“For companies of all sizes, you can expect the level of fines under the new regime to be substantially higher than now, given the mandatory status the guidelines will have in both the Magistrates Court (where the cap on fines has been removed) and the Crown Court.
“For very large companies, with a turnover far in excess of £50M per year, all bets are off, and fines could be eye-wateringly high. That’s certainly what has been suggested by the Court of Appeal in the first environmental case to come before it since the Environmental Sentencing Guidelines (which adopt a broadly similar approach to sentencing offenders) came in to effect in July 2014.”
Simon Joyston-Bechal, director, Turnstone Law, extract from How can we change enforcement to improve health and safety?
“The currently proposed sentencing guidelines already make reference to remediation and remedial orders. For example, for health and safety offences by organisations, the draft states that in all cases the court must consider whether to make ancillary orders and these may include remedial orders “in addition to or instead of imposing any punishment” on the offender.
“This route would be taken up more often and more constructively if the guidelines went a little further. The problem is that in almost all cases the court does not have the time or the experience to initiate an appropriately worded remedial order. In the run up to sentencing, the prosecutors are focusing on getting a ‘respectable’ fine and the defence are focusing on keeping the fine down. However, if the offender had a real incentive to agree a remediation plan with the prosecutor, things might be different. The guidelines should create such an incentive.”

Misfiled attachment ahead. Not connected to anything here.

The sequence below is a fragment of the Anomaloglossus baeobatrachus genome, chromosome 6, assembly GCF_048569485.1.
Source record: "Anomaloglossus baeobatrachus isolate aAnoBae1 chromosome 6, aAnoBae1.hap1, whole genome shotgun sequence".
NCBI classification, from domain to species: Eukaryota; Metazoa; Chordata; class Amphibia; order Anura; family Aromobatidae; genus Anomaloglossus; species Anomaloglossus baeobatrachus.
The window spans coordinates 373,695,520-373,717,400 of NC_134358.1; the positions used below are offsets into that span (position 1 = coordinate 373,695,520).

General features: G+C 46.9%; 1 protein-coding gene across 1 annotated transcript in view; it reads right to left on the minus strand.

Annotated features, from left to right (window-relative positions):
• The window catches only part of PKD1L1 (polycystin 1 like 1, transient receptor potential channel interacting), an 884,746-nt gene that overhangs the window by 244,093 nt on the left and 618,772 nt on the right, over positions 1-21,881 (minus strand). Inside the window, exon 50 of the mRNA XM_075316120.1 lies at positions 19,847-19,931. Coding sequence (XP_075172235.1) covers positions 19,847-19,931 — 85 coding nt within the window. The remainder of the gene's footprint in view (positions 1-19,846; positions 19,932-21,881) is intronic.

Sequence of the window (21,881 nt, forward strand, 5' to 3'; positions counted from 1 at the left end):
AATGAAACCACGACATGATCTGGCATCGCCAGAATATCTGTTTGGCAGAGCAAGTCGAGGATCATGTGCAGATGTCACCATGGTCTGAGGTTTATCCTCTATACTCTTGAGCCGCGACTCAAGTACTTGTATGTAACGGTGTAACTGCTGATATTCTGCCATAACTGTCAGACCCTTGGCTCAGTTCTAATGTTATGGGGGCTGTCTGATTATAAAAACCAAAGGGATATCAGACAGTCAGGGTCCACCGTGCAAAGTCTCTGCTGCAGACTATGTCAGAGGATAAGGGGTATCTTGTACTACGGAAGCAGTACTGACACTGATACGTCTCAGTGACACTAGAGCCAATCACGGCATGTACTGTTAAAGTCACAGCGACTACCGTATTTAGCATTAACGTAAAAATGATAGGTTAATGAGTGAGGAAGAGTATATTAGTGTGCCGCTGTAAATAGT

Kizzy Augustin and Oliver Brooks, Pinsent Masons LLP, extract from Size really does matter: an analysis of the sentencing guidelines
“These guidelines and the complicated tariff ‘matrix’ should make businesses sit up and pay attention. The draft guidelines intend for fines to be deliberately punitive and to remove any economic gain that may be derived from health and safety offences. Very large organisations face greater uncertainty in sentencing, with the possibility of “through the roof” fines and the absence of guidance for this particular type of organisation giving rise to the potential for inconsistency.
“The court should adjust the starting fine in light of any aggravating and mitigating factors, which are likely to relate to the wider circumstances of the offence and also include factors relating to the offender. Examples of aggravating factors include cost cutting at the expense of safety and a poor health and safety record. Relevant mitigating factors might include an absence of previous convictions and having effective health and safety procedures in place.
“Lawyers defending corporate offenders may find that the proposed fine tariffs will encourage defendants to challenge the prosecution’s assessment of the facts of the case through ‘Newton hearings’ (a hearing that, following a guilty plea, determines a factual dispute between prosecution and defence version of events where it is likely to affect the appropriate resulting sentence) or even contested trials in an attempt to avoid severe fines.”